whins (gorse), presumably for kiln-firing. Perhaps Wiseman had been
working the brickyard in east Ipswich shown on Ogilby's 17th century
map as 'Claypitt for Brick & tyle' (see detail below).
William Robinson in 1771
advertised 'Pots for the Cure of Smokey Chimneys, adapted for 9 to 12
and 14-inch Funnels, as good as any in London; also fine Rubbing Bricks
and black Cornice, red Pantiles and
glazed ditto, and all sorts of Bricks and Tyles'.
'Rubbers', despite the same name as erasers, were actually
fine-textured bricks which could be rubbed and shaped into decorative
features which would have been difficult to achieve using a
mould. See the Ipswich coat of arms on Gatacre School as an example. (Information
from Malster, R.: History of Ipswich.)
Ogilby's map 1674
Our Ropewalks page
contains a larger
detail of this area from the 1674 map. Working south from the Church
Helen (upper section), we cross St Helens Street (then called 'Great
Wash Lane' to the west and 'The Road to Woodbridge' to the east) past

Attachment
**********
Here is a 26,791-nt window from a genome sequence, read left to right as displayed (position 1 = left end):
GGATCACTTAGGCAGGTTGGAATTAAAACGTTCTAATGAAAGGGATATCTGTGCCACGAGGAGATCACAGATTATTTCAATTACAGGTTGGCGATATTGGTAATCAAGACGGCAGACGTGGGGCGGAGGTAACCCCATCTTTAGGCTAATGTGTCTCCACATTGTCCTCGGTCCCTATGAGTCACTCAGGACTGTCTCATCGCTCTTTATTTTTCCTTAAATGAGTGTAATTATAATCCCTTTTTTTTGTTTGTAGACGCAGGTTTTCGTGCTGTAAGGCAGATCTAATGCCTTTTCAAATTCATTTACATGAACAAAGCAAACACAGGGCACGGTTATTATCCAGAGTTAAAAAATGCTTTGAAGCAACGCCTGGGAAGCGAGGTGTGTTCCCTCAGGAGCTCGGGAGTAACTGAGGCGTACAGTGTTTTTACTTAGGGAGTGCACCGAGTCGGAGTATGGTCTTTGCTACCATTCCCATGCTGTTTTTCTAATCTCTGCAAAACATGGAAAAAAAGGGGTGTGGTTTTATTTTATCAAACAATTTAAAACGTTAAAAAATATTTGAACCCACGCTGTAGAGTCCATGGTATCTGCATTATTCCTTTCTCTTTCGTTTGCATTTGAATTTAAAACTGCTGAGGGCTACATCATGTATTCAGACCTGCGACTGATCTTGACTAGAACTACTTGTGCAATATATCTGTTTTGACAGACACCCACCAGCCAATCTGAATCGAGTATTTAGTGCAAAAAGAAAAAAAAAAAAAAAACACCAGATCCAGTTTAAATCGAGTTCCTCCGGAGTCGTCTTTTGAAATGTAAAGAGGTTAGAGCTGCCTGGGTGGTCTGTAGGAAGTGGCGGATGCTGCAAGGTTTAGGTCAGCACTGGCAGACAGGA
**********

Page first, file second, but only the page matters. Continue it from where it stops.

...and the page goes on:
the houses and yards lining the street, through some orchards and
thence to 'Claypitt for Brick & tyle'. It is
notable that 'Rope Lane' (today's Rope Walk)
disappears off to the west, with 'Rope yards' below it.
So, two of the oldest manufactories (rope-making and pottery) operated
side-by side. Clearly it made good sense to build your kilns
close to the place the
clay was dug.
The comparative map details shown below from Ogilby (1674),
Pennington (1778), White (1867) and from the 1902 map show the area of
land south of St Helen Church in St Helens Street. The short lane to
the south-west of the church is identified as today's Dove Street with
its junction with Rope Lane (today's Rope Walk).
The 1674 'Claypitt for Brick & tyle' close to
and south-east of this junction, along with the oval 'Clay pit' in one
of the pastures below it, indicates the site of the earlier workings.
As the centuries pass the brickyard moves further south until, on the
1902 map, we see it close to the St
Clement Congregational Church (the legend reads 'Cong. Chap.') with
two kilns and other features shown. The northern sites, orchards and
fields have been heavily built on by this time, often with low-grade
housing with poor or no sanitation.
The area to the east later owned by the Byles family of Hill
House is today's Alexandra
Park. The 'cliff' rising from the lower lying yard has been
gradually created by the digging of clay. This is most clearly shown in
the wavy contour shown on the 1867 map. Each map is bracketed by the